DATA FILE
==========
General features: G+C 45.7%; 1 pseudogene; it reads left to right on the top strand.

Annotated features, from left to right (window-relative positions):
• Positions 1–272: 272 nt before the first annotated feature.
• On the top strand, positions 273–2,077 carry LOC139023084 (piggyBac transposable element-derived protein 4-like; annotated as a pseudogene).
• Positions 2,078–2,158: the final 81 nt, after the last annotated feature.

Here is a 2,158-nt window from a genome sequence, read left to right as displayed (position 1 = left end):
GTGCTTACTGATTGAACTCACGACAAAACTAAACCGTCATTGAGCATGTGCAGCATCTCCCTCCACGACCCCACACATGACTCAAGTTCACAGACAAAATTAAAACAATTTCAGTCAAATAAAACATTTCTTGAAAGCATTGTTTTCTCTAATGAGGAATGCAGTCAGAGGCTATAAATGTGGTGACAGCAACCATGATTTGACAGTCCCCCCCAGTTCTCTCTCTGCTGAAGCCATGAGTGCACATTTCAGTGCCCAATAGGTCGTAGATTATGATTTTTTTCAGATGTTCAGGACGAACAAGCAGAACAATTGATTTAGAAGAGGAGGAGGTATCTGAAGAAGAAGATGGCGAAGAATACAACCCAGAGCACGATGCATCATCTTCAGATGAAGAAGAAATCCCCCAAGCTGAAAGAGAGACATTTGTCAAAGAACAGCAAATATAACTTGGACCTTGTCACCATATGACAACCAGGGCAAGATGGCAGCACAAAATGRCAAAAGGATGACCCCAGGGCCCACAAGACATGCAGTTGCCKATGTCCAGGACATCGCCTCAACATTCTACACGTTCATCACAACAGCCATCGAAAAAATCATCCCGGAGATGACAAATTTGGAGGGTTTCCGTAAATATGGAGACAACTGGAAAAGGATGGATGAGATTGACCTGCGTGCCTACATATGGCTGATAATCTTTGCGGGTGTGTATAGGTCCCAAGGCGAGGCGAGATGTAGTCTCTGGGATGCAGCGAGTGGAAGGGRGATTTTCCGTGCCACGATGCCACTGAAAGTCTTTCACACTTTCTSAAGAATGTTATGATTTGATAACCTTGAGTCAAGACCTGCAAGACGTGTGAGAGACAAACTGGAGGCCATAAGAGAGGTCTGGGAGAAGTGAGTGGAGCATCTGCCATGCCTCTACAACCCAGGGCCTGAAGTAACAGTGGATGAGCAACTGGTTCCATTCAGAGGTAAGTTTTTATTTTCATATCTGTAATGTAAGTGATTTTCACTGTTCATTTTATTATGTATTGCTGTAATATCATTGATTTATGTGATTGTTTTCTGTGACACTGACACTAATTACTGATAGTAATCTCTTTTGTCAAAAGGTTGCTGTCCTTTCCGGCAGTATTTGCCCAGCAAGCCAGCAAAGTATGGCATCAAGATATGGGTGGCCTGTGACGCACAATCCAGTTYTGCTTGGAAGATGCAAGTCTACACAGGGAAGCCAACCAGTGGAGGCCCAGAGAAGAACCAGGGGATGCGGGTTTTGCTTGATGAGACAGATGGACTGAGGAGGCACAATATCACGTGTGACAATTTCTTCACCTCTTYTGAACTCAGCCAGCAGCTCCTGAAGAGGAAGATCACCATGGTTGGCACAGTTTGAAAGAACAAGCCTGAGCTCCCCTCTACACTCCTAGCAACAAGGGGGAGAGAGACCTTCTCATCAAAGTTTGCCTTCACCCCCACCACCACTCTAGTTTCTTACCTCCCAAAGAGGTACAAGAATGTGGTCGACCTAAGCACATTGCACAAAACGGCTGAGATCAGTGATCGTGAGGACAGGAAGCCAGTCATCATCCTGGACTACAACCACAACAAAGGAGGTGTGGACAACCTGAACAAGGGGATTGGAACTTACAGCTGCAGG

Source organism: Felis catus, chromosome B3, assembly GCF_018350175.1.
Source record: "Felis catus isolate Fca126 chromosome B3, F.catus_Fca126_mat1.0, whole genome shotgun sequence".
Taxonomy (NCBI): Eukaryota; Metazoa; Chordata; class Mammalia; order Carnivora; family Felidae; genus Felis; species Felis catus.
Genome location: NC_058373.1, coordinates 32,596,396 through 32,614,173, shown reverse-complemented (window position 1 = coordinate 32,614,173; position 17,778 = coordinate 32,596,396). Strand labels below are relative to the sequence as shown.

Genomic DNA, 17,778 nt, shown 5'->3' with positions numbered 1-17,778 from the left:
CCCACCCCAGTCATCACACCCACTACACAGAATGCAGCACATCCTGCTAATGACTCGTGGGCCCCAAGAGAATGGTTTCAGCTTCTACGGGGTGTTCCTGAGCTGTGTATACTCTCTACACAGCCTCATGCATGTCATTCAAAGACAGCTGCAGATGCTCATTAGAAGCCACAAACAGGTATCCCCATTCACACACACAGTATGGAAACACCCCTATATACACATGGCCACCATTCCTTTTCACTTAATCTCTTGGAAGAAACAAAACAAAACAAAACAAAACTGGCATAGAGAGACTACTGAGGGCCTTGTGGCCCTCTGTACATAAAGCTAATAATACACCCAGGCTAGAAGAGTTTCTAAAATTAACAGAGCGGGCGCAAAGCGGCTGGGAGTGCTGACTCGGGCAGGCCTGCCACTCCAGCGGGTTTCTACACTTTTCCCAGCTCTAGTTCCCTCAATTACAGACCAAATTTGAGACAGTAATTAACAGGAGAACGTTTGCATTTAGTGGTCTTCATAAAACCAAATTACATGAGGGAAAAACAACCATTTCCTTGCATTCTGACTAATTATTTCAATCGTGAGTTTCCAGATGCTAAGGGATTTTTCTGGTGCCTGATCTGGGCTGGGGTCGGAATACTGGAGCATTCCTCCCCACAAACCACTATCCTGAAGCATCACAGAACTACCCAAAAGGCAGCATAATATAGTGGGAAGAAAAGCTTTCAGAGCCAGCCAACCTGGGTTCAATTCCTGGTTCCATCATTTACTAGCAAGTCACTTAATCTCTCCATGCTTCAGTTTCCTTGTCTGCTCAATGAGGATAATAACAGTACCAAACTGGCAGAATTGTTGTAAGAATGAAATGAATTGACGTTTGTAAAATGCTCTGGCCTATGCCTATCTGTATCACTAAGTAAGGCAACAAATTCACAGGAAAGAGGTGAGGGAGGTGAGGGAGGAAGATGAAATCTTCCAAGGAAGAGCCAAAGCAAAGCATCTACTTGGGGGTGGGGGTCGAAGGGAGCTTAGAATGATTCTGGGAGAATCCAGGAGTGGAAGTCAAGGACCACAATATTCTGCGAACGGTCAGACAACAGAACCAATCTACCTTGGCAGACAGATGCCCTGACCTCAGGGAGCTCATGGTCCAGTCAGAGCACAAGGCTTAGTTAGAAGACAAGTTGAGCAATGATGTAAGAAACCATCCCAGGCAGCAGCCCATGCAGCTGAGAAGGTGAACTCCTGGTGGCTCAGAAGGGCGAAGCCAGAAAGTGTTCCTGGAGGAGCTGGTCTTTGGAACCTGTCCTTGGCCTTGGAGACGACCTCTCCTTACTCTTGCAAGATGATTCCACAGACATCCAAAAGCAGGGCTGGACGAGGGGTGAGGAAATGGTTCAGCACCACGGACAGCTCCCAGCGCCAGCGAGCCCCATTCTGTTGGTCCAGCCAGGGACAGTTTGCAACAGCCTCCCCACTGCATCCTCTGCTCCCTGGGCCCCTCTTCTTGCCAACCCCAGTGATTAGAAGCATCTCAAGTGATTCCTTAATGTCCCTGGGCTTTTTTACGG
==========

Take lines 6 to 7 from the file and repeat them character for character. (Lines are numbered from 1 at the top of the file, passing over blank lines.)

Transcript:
Here is a 2,158-nt window from a genome sequence, read left to right as displayed (position 1 = left end):
GTGCTTACTGATTGAACTCACGACAAAACTAAACCGTCATTGAGCATGTGCAGCATCTCCCTCCACGACCCCACACATGACTCAAGTTCACAGACAAAATTAAAACAATTTCAGTCAAATAAAACATTTCTTGAAAGCATTGTTTTCTCTAATGAGGAATGCAGTCAGAGGCTATAAATGTGGTGACAGCAACCATGATTTGACAGTCCCCCCCAGTTCTCTCTCTGCTGAAGCCATGAGTGCACATTTCAGTGCCCAATAGGTCGTAGATTATGATTTTTTTCAGATGTTCAGGACGAACAAGCAGAACAATTGATTTAGAAGAGGAGGAGGTATCTGAAGAAGAAGATGGCGAAGAATACAACCCAGAGCACGATGCATCATCTTCAGATGAAGAAGAAATCCCCCAAGCTGAAAGAGAGACATTTGTCAAAGAACAGCAAATATAACTTGGACCTTGTCACCATATGACAACCAGGGCAAGATGGCAGCACAAAATGRCAAAAGGATGACCCCAGGGCCCACAAGACATGCAGTTGCCKATGTCCAGGACATCGCCTCAACATTCTACACGTTCATCACAACAGCCATCGAAAAAATCATCCCGGAGATGACAAATTTGGAGGGTTTCCGTAAATATGGAGACAACTGGAAAAGGATGGATGAGATTGACCTGCGTGCCTACATATGGCTGATAATCTTTGCGGGTGTGTATAGGTCCCAAGGCGAGGCGAGATGTAGTCTCTGGGATGCAGCGAGTGGAAGGGRGATTTTCCGTGCCACGATGCCACTGAAAGTCTTTCACACTTTCTSAAGAATGTTATGATTTGATAACCTTGAGTCAAGACCTGCAAGACGTGTGAGAGACAAACTGGAGGCCATAAGAGAGGTCTGGGAGAAGTGAGTGGAGCATCTGCCATGCCTCTACAACCCAGGGCCTGAAGTAACAGTGGATGAGCAACTGGTTCCATTCAGAGGTAAGTTTTTATTTTCATATCTGTAATGTAAGTGATTTTCACTGTTCATTTTATTATGTATTGCTGTAATATCATTGATTTATGTGATTGTTTTCTGTGACACTGACACTAATTACTGATAGTAATCTCTTTTGTCAAAAGGTTGCTGTCCTTTCCGGCAGTATTTGCCCAGCAAGCCAGCAAAGTATGGCATCAAGATATGGGTGGCCTGTGACGCACAATCCAGTTYTGCTTGGAAGATGCAAGTCTACACAGGGAAGCCAACCAGTGGAGGCCCAGAGAAGAACCAGGGGATGCGGGTTTTGCTTGATGAGACAGATGGACTGAGGAGGCACAATATCACGTGTGACAATTTCTTCACCTCTTYTGAACTCAGCCAGCAGCTCCTGAAGAGGAAGATCACCATGGTTGGCACAGTTTGAAAGAACAAGCCTGAGCTCCCCTCTACACTCCTAGCAACAAGGGGGAGAGAGACCTTCTCATCAAAGTTTGCCTTCACCCCCACCACCACTCTAGTTTCTTACCTCCCAAAGAGGTACAAGAATGTGGTCGACCTAAGCACATTGCACAAAACGGCTGAGATCAGTGATCGTGAGGACAGGAAGCCAGTCATCATCCTGGACTACAACCACAACAAAGGAGGTGTGGACAACCTGAACAAGGGGATTGGAACTTACAGCTGCAGG